Submitted by The Edinburg Center:
The Edinburg Center in Bedford announced that it has received a grant of $10,000 from the Doug Flutie, Jr. Foundation for Autism to help fund its Community Social Integration Program for young adults with autism. This new Edinburg Center initiative will provide group activities and outings for adults with autism, ages 22 to 30, to help them build social skills and create connections.
This new initiative is part of The Edinburg Centers Applied Behavioral Analysis (ABA) program that was launched in 2016. The program’s primary goal is to help young adults with autism increase their independence and become active participants within their family, home, and community.
“There is a critical need for social and recreational programming for young adults aged 22+ with a primary diagnosis of Autism Spectrum Disorder,” said Carol Gillis, Senior Director of Applied Behavior Analysis Services at The Edinburg Center. “At age 22, children receiving special education services age out of the state funded programs and must transition to adult services. Unfortunately, there are a limited number of socialization programs in place in Massachusetts for people aged 22+ with autism.”
The Community Social Integration program will enable young adults with autism the opportunity to interact with their peers which will enhance their communication abilities and boost self-esteem and confidence. Outings, such as bowling, mini golf, and apple picking, will be available in addition to cooking classes, lunch out at a restaurant, shopping at the mall, and seasonal holiday parties.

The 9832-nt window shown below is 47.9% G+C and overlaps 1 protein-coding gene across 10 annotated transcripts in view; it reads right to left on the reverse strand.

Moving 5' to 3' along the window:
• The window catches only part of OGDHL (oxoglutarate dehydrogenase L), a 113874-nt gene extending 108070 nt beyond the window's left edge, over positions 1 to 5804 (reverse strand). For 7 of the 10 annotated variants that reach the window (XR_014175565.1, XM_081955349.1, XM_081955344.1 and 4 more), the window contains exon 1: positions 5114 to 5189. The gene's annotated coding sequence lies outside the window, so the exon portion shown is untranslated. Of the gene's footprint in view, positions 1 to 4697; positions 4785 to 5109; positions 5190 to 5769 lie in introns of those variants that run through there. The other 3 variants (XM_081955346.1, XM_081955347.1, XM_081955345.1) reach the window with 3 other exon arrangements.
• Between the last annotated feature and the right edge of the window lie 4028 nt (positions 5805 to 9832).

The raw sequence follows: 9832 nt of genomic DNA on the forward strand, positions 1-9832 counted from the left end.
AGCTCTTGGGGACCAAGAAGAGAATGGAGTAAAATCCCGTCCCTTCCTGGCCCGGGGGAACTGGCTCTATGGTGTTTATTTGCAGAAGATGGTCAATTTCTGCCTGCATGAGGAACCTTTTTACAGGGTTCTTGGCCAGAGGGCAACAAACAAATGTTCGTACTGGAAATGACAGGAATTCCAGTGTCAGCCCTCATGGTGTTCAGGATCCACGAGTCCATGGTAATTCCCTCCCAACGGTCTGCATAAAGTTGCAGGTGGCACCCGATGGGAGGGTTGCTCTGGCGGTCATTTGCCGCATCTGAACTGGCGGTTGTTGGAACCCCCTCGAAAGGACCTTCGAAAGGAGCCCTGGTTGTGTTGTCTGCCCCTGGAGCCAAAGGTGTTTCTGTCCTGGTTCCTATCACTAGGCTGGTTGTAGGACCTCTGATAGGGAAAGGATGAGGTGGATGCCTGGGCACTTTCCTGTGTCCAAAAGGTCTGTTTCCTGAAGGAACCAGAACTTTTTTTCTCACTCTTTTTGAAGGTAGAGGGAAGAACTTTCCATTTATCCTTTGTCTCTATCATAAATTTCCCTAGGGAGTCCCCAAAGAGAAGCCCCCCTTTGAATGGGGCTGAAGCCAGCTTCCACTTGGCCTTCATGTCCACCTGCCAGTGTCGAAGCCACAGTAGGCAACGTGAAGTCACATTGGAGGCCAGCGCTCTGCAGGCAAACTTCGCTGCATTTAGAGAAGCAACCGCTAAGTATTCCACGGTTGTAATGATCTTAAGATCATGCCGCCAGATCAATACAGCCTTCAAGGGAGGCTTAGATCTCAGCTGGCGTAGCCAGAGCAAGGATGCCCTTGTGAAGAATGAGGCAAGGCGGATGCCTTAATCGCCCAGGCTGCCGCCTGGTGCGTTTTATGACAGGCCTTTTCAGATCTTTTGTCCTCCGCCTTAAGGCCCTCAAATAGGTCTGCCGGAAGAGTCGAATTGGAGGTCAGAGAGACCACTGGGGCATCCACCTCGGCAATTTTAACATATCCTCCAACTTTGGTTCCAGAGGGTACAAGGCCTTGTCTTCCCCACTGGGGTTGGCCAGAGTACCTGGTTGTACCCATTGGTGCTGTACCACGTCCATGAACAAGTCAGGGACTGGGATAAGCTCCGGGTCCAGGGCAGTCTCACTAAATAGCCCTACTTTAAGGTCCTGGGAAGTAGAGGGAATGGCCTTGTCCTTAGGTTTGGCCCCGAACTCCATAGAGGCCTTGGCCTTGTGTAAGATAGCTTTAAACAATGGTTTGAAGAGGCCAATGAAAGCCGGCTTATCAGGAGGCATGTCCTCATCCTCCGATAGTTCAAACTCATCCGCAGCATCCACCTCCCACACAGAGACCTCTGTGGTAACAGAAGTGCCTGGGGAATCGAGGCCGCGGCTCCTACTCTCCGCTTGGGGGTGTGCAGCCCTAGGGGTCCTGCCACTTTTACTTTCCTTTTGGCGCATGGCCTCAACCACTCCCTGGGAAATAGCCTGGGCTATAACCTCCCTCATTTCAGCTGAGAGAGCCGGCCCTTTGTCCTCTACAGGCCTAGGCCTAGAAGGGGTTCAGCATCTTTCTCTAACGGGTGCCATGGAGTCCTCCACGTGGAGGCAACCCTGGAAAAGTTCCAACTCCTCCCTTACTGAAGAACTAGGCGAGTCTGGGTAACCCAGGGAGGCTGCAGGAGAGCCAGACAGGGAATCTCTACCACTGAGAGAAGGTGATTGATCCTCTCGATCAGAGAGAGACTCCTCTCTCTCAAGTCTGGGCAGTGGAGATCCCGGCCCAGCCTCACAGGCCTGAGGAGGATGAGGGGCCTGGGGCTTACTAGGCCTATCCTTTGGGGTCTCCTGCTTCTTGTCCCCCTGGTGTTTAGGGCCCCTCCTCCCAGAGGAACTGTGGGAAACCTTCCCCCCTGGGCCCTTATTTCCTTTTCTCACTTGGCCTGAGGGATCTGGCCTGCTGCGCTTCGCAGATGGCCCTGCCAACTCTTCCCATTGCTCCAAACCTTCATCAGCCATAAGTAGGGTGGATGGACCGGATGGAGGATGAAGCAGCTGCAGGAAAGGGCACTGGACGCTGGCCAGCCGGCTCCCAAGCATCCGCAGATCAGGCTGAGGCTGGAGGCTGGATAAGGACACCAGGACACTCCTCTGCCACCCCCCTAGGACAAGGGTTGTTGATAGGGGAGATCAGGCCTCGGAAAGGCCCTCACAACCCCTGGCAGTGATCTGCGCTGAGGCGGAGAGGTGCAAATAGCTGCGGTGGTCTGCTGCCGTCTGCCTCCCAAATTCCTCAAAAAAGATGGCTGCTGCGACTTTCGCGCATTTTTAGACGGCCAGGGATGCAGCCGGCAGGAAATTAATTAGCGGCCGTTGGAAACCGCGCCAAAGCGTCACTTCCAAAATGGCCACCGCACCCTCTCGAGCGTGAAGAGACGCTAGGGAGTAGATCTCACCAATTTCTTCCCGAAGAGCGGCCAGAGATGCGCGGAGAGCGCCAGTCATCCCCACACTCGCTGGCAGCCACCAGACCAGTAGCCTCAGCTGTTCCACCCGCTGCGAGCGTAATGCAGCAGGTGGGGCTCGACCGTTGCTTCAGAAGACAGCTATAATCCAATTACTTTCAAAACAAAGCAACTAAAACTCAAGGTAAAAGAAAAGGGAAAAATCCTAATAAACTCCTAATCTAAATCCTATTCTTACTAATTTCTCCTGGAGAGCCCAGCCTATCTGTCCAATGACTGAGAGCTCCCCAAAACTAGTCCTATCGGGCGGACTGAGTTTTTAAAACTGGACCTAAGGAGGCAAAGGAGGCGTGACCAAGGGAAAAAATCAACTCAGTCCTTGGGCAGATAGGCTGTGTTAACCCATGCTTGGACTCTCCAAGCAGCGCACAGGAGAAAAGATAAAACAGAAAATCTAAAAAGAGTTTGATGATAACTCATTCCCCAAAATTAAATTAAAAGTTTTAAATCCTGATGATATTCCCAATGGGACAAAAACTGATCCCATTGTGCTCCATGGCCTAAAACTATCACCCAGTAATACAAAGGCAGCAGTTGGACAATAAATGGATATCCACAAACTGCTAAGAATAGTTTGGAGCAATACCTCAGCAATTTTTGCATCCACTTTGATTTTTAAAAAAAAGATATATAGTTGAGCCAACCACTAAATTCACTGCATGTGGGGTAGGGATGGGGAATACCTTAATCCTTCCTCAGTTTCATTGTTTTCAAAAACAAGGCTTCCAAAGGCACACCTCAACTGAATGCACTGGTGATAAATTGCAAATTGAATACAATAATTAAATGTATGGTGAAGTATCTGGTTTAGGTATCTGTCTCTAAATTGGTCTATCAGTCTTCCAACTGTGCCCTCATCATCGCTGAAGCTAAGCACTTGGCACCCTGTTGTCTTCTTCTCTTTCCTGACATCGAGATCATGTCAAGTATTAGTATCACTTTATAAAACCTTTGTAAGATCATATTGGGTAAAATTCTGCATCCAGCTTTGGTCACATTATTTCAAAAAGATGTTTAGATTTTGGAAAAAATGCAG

“This very timely award from [the] Flutie Foundation will offer our young adults with ASD access to essential community social integration services such as building social skills and creating meaningful connections. We are very thankful for this opportunity,” said Edinburg Center President and CEO Patti Maguire.
“The Flutie Foundation Autism Community Impact Grant helps our partner agencies address a variety of significant needs in the autism community,” said Nick Savarese, Executive Director of The Doug Flutie, Jr. Foundation for Autism. “Programs like these are helping people on the autism spectrum live life to the fullest and we are proud to support their efforts.”
The Doug Flutie, Jr. Foundation for Autism, based in Framingham, awards grants annually through a competitive application and review process. The Autism Community Impact Grant that the Flutie Foundation distributed this year supports traditionally under-served, under-funded, culturally diverse communities reflected in the Foundation’s areas of interest; providing a path for educational and vocational skills, supporting recreational and active lifestyles, and ensuring people with autism are safe, supported, and informed.
Established in 1977 and based in Bedford, the Edinburg Center serves thousands of children and adults with mental health challenges, intellectual and developmental disabilities, plus autism and brain disorders. Learn more at www.edinburgcenter.org.